Last week’s decision by the Carteret County School Board, (6-1) to close the Marine Science and Technology Early College High School (MaST) was not a surprise. That decision was foreshadowed with continuing challenges and earlier votes. But what was disclosed in comments made during the final vote raises the specter of influence and interference on the part of the Carteret County Board of Commissioners, which should concern voters.
MaST is one of over 133 Cooperative Innovative High School (CIHS) programs currently in operation, spread out in 97 of the state’s 115 school districts. The program, first initiated by the legislature’s Innovative Education Act of 2012, matches high schools with either public or private colleges. It targets a wide array of students, including those at risk of dropping out, first generation college students and students who will benefit from advanced learning experiences.
The first shot at closing the county school came in 2019 when the N.C. Legislature failed to include funding for its innovative high school program in the state’s 2020 budget. This decision opened the door for several county school board members who opposed the creation of MaST to decry the cost, approximately $200,000, as being too much for the county’s coffers to handle.
Opposition to MaST, which meets on the Carteret Community College campus, has been led by school board member Travis Day, who has worked diligently from the day he joined the school board until now to close the school.
Mr. Day’s complaint centered on the fact that the school program, which is limited to 200 due to the amount of space available for students grades 9-12 at the community college, is in his opinion, exclusionary.
Carteret County’s decision to close its Early College High School will be a first in the state. No other county has voted to close a school, but many have worked to expand the program. Guilford County has 11 early college programs and nearby Craven County has two.
The success in the program was further justified recently with the release of the past year’s state testing scores, showing that MaST and Croatan High School were the only schools in the county, out of 16 campuses, to receive an A rating from the N.C. Department of Public Instruction grading system.
The obvious successes of the program, along with pleadings to keep it going from both MaST students and their parents, fell on deaf ears. And, despite the success of N.C. Rep. Pat McElraft, Emerald Isle, who worked to insert $180,000 in recurring annual support for the program in the state’s budget, the school board plowed ahead to close the school once the senior class graduates in the spring of 2023.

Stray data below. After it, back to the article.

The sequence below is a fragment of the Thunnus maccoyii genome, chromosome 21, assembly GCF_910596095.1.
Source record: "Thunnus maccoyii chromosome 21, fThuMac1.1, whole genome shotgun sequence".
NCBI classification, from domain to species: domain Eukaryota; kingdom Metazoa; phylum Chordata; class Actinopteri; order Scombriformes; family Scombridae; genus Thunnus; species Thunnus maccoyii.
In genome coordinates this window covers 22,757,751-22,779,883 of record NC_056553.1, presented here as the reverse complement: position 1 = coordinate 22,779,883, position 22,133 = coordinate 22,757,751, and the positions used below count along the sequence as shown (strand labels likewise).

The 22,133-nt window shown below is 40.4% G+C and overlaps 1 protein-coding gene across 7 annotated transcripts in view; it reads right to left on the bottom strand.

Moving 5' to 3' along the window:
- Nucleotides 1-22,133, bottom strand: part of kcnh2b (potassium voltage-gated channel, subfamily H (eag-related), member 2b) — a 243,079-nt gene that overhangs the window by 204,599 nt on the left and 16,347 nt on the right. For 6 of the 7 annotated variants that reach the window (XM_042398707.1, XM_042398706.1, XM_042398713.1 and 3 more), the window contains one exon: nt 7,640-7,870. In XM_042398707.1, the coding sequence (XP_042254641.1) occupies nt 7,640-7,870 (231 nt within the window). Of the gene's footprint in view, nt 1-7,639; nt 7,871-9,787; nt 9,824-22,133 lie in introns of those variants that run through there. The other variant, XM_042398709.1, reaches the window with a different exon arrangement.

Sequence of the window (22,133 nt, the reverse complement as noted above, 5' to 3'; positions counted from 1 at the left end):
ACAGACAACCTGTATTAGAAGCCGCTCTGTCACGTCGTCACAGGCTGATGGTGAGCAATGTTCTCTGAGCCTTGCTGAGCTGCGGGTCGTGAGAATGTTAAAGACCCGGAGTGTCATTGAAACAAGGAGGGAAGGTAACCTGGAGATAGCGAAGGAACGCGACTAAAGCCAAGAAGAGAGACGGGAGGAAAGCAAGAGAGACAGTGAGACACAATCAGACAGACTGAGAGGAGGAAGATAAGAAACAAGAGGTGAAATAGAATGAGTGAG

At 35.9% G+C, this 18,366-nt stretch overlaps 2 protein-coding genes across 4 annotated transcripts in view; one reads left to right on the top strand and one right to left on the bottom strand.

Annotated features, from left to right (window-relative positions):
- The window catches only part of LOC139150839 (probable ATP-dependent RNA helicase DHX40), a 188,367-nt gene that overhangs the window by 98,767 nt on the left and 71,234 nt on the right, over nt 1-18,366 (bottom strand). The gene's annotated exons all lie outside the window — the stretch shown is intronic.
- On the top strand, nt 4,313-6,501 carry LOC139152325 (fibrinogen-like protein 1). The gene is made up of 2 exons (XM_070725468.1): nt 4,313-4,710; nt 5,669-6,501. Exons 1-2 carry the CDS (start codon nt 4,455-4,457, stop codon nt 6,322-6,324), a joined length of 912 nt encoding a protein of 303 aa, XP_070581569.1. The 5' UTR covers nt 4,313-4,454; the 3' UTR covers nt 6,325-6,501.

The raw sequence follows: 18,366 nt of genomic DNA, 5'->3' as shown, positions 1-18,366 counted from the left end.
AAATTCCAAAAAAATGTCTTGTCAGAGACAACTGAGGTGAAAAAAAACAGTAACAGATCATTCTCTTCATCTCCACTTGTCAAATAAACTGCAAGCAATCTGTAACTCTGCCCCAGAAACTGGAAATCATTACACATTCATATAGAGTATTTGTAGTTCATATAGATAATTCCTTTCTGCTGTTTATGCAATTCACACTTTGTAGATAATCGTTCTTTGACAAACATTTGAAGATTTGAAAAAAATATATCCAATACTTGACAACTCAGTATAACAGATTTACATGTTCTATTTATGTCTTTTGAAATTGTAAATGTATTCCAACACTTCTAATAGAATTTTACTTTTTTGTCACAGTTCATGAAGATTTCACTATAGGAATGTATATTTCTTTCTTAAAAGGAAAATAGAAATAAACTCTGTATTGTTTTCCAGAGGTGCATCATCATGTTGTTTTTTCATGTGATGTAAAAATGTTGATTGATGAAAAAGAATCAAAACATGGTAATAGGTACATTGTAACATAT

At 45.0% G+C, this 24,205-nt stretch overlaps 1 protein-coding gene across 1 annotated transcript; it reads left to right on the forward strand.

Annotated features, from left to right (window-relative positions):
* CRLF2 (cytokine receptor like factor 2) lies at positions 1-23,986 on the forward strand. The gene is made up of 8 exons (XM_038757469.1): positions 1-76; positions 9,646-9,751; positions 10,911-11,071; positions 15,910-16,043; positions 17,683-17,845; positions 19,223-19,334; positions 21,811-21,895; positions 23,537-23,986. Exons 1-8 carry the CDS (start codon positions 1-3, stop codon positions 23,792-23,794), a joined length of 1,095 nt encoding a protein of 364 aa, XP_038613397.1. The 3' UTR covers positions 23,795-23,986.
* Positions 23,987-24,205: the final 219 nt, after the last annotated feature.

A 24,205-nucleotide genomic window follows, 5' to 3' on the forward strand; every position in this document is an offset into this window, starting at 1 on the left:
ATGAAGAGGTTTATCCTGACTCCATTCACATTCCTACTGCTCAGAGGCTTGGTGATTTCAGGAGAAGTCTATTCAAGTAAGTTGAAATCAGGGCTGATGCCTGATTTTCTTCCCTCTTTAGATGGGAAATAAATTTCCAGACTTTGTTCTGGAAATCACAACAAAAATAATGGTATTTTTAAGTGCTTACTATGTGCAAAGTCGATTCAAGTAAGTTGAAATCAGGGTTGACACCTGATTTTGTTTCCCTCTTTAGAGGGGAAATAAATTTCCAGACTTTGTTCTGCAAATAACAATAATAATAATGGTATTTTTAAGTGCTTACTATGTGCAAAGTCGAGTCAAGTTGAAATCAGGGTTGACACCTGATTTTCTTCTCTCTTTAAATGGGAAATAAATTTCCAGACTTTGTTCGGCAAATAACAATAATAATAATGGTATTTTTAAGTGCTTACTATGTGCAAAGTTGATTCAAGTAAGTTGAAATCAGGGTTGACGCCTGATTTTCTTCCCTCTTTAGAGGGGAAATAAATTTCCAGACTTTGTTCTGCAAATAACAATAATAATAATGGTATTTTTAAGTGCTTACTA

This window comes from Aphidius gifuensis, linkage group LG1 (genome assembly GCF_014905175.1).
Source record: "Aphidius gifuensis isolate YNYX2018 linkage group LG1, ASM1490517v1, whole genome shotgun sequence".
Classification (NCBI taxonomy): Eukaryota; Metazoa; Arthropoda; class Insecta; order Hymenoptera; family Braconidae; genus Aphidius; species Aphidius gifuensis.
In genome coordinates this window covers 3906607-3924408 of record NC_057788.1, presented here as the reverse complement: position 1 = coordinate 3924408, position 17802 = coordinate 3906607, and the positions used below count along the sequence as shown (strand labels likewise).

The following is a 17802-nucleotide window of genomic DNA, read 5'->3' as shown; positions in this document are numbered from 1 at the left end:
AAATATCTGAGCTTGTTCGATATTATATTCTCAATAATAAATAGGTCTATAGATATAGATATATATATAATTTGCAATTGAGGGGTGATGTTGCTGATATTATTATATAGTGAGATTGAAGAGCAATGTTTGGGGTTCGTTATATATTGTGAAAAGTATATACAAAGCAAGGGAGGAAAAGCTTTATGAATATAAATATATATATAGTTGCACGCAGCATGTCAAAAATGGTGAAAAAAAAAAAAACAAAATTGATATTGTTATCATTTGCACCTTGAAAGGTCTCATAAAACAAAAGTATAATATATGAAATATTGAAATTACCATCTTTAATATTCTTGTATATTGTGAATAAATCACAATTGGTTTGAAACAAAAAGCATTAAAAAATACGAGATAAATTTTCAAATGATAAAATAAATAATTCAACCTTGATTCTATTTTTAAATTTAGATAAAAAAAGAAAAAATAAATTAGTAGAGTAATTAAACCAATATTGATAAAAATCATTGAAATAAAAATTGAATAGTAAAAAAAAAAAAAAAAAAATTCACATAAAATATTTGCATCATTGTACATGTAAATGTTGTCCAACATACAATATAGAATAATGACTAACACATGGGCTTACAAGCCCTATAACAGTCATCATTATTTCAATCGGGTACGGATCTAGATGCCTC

Anticipating this closure, the school board has not allowed any students to enter the program over the past three years, which leaves only the 50 seniors now enrolled to finish out the year.
This year’s class will have an interesting story to tell their children. They’ve watched over the past four years as the school board has fought over their education without any interest in what they were learning, but more interested in scoring political points. Amidst the political turmoil this year’s graduating class also had to deal with the challenges of the COVID-19 pandemic and the subsequent quarantines and interrupted educational experience. But they have persevered.
The real question that the public is left with is why has this school been such a threat to the county school board? Could it be political and not educational?
Katie Statler, the only board member who has maintained support for the program since her election in 2020, noted that this decision will be this board’s legacy and that it will most likely intimidate any future efforts by parents to seek alternative public school options. She’s right in that conclusion.
Several board members continued to ply the old complaint that the program was expensive, despite the state funding support, and that it was discriminatory since only a select number could attend the program. These arguments ignored other high school programs that are exclusionary such as Advanced Placement or Dual Enrollment programs whereby students can attend the community college while also pursuing their high school degrees.
The board members voting to close the school stressed the need to open the program up for all students. That of course begs the question - why not expand the Early College High School opportunities as is happening in other counties rather than close a successful program?
School Board member Dennis Goodwin, responding to board chairman Clark Jenkins’ request that each vote be explained, may have raised the bigger reason that the school is to be closed – it is what the County Board of Commissioners want.
Mr. Goodwin explained that the Early College High School program was originally presented as a career and technical education program. But because the school meets on the college campus, students also have taken opportunities to earn college and high school credits simultaneously, as do students who are Dual Enrolled.
This ability to gain college credits, Mr. Goodwin noted, has resulted in negative feelings about the program from the commissioners. “They have had a bad taste in their mouth about this,” he stated.
At no time over the past three years of debate about the program have the county commissioners raised the complaints as articulated by Mr. Goodwin. In fact, the county commissioners have been very coy about the program, stating its future rested with the school board. But that, according to Mr. Goodwin, is not the case.
While Mr. Goodwin’s statement was the only one to mention the opinion of the county commissioners, it is one that should concern voters and those interested in the county’s public education system. If the county commissioners are going to micromanage the county’s school operations, it negates the necessity to have a school board. County voters should take note.